Lagos – Professor Emeritus Joseph Okogun of the University of Ibadan, has urged scientists, chemists and clinicians to collaborate with the traditional practitioners to ensure standardisation of herbal drugs.
Okogun, also a chemist, made the plea at a public lecture organised by the Nigeria Academy of Science (NAS) in Lagos.
The lecture was entitled: “Drug Production Efforts in Nigeria and Anti-Cancer Recipes Emerge through Herbs, Chemistry and Biology”.
He said that many of the Nigerian scientists, chemists, pharmacologists stayed on the sidelines and criticised the researches and efforts of herbal practitioners in the country.
“During the pre-colonial era, traditional medicine controlled unchallenged the entire domain of the healing industry and the healing art in Nigeria and Africa in general.
“ But with the advent of colonial rule in the country, everything indigenous has been belittled as primitive, inferior and illegal.
“Following the gradual revival of Nigerian culture in general, traditional medicine is beginning to assume its rightful place of importance in the Nigerian environment, as many people now use these herbs.
“Production of drugs is no longer an option in Nigeria, but a possibility, because we have the raw materials and personnel.
“What is required is the political will to motivate and encourage the people involved,” he said.
Okogun said that a smooth collaboration could enhance the development of some natural drugs and formulate them into prescribed drugs, with the use of the country’s plant extracts.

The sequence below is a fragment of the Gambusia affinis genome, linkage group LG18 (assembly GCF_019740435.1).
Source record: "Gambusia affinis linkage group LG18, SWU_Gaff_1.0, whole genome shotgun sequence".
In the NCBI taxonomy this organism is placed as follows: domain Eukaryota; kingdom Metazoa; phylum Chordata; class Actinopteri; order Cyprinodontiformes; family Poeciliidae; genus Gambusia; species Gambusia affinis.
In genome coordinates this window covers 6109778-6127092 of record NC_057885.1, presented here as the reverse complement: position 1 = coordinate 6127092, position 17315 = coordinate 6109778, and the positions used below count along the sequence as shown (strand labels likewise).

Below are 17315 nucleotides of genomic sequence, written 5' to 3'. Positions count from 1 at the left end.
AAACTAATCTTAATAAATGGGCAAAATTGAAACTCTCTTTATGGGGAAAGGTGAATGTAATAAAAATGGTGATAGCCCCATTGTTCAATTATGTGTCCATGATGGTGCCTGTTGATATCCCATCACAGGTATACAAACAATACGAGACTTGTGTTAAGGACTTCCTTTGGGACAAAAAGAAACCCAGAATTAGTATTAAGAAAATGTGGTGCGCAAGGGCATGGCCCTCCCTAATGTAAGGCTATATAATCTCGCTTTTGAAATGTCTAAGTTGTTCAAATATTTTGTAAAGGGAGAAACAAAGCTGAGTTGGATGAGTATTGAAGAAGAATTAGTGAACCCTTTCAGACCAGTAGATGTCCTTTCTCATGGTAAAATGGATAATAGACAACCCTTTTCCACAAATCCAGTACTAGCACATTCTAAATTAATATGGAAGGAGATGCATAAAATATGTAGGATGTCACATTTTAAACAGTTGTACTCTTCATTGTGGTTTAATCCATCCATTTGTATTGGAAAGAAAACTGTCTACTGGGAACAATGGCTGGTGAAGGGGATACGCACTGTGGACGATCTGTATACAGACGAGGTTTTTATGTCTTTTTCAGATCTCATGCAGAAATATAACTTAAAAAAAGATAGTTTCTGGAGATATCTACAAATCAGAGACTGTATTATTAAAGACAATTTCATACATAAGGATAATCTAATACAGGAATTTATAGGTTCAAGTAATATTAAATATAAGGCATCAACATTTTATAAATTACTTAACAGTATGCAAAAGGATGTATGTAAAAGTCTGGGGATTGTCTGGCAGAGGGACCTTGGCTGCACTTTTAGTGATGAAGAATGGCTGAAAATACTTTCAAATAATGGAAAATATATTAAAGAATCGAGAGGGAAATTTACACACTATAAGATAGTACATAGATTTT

He also encouraged chemists, clinicians and scientists to be involved in the standardisation and verification of herbal drugs.
“We, as clinicians, scientists and chemists, should collaborate and work with the traditional medicine practitioners.
“We need to analyse and carry out trials with them before usage of the drugs, to prevent side effects or complications,’’ he said.
In his remark, Prof. Oyewale Tomori, the President, Nigerian Academy of Science, urged the Federal Government to give science the opportunity it deserves in the country.
Tomori said that there was need to fund and develop drug researches, to reduce the burden of diseases and save many Nigerians.
“With the significant changes taking place in the country, science has not fared well, even with all the steps taken.
“The Federal Government should invest in basic science and drug researches to support the growth of the drug industry and other manufacturing industries.
“It will encourage indigenous drug makers to take bold, strategic steps in local drug production and in effect, spur the growth of the industry in Nigeria,“ he added.